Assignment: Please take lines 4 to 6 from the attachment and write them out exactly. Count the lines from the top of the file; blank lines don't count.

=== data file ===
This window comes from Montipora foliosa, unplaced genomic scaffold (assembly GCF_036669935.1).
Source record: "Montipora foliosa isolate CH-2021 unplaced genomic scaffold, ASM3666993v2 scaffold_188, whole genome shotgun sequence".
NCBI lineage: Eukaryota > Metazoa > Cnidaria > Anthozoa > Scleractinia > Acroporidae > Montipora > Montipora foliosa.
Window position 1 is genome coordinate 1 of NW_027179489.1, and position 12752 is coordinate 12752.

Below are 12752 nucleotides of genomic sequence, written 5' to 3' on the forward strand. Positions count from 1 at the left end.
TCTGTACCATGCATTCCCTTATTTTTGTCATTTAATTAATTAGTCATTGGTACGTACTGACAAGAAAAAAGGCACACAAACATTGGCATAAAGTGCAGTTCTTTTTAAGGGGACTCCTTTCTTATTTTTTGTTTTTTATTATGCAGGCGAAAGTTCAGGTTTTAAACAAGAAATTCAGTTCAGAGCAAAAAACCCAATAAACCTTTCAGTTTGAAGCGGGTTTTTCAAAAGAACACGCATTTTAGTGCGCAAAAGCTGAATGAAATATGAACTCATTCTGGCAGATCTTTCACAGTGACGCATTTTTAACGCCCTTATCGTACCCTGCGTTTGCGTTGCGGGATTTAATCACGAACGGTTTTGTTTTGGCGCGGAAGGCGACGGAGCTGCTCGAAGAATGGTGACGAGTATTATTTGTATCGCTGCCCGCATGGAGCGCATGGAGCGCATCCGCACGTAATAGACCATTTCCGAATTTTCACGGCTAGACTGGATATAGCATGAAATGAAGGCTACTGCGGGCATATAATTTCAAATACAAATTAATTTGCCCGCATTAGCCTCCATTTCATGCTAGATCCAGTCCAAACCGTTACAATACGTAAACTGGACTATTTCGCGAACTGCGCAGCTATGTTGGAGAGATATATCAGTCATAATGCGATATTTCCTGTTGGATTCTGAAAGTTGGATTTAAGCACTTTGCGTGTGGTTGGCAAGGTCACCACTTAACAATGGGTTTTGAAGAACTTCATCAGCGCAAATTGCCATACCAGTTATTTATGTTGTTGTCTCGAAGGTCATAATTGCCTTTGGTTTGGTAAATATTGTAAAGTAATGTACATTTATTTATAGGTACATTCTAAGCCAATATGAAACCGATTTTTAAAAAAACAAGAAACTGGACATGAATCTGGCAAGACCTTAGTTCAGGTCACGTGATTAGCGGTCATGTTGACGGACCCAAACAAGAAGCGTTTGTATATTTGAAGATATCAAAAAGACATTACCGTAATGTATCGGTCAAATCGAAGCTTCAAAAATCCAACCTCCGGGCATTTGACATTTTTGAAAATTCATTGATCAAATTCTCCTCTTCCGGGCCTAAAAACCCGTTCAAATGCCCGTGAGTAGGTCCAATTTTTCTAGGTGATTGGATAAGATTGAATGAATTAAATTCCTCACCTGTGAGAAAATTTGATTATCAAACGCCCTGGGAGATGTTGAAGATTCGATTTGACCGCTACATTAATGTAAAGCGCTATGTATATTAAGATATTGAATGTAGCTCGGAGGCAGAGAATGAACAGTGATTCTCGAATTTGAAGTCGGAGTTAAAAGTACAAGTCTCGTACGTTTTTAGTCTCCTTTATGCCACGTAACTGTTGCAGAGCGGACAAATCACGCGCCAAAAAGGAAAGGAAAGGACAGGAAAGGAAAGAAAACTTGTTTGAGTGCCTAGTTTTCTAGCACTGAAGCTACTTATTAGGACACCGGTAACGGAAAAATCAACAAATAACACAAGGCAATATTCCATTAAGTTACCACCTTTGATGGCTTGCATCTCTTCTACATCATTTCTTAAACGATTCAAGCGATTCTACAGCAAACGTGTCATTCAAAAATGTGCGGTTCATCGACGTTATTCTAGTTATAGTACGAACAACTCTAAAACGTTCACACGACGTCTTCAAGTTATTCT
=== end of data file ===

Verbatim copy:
Window position 1 is genome coordinate 1 of NW_027179489.1, and position 12752 is coordinate 12752.

Below are 12752 nucleotides of genomic sequence, written 5' to 3' on the forward strand. Positions count from 1 at the left end.
TCTGTACCATGCATTCCCTTATTTTTGTCATTTAATTAATTAGTCATTGGTACGTACTGACAAGAAAAAAGGCACACAAACATTGGCATAAAGTGCAGTTCTTTTTAAGGGGACTCCTTTCTTATTTTTTGTTTTTTATTATGCAGGCGAAAGTTCAGGTTTTAAACAAGAAATTCAGTTCAGAGCAAAAAACCCAATAAACCTTTCAGTTTGAAGCGGGTTTTTCAAAAGAACACGCATTTTAGTGCGCAAAAGCTGAATGAAATATGAACTCATTCTGGCAGATCTTTCACAGTGACGCATTTTTAACGCCCTTATCGTACCCTGCGTTTGCGTTGCGGGATTTAATCACGAACGGTTTTGTTTTGGCGCGGAAGGCGACGGAGCTGCTCGAAGAATGGTGACGAGTATTATTTGTATCGCTGCCCGCATGGAGCGCATGGAGCGCATCCGCACGTAATAGACCATTTCCGAATTTTCACGGCTAGACTGGATATAGCATGAAATGAAGGCTACTGCGGGCATATAATTTCAAATACAAATTAATTTGCCCGCATTAGCCTCCATTTCATGCTAGATCCAGTCCAAACCGTTACAATACGTAAACTGGACTATTTCGCGAACTGCGCAGCTATGTTGGAGAGATATATCAGTCATAATGCGATATTTCCTGTTGGATTCTGAAAGTTGGATTTAAGCACTTTGCGTGTGGTTGGCAAGGTCACCACTTAACAATGGGTTTTGAAGAACTTCATCAGCGCAAATTGCCATACCAGTTATTTATGTTGTTGTCTCGAAGGTCATAATTGCCTTTGGTTTGGTAAATATTGTAAAGTAATGTACATTTATTTATAGGTACATTCTAAGCCAATATGAAACCGATTTTTAAAAAAACAAGAAACTGGACATGAATCTGGCAAGACCTTAGTTCAGGTCACGTGATTAGCGGTCATGTTGACGGACCCAAACAAGAAGCGTTTGTATATTTGAAGATATCAAAAAGACATTACCGTAATGTATCGGTCAAATCGAAGCTTCAAAAATCCAACCTCCGGGCATTTGACATTTTTGAAAATTCATTGATCAAATTCTCCTCTTCCGGGCCTAAAAACCCGTTCAAATGCCCGTGAGTAGGTCCAATTTTTCTAGGTGATTGGATAAGATTGAATGAATTAAATTCCTCACCTGTGAGAAAATTTGATTATCAAACGCCCTGGGAGATGTTGAAGATTCGATTTGACCGCTACATTAATGTAAAGCGCTATGTATATTAAGATATTGAATGTAGCTCGGAGGCAGAGAATGAACAGTGATTCTCGAATTTGAAGTCGGAGTTAAAAGTACAAGTCTCGTACGTTTTTAGTCTCCTTTATGCCACGTAACTGTTGCAGAGCGGACAAATCACGCGCCAAAAAGGAAAGGAAAGGACAGGAAAGGAAAGAAAACTTGTTTGAGTGCCTAGTTTTCTAGCACTGAAGCTACTTATTAGGACACCGGTAACGGAAAAATCAACAAATAACACAAGGCAATATTCCATTAAGTTACCACCTTTGATGGCTTGCATCTCTTCTACATCATTTCTTAAACGATTCAAGCGATTCTACAGCAAACGTGTCATTCAAAAATGTGCGGTTCATCGACGTTATTCTAGTTATAGTACGAACAACTCTAAAACGTTCACACGACGTCTTCAAGTTATTCT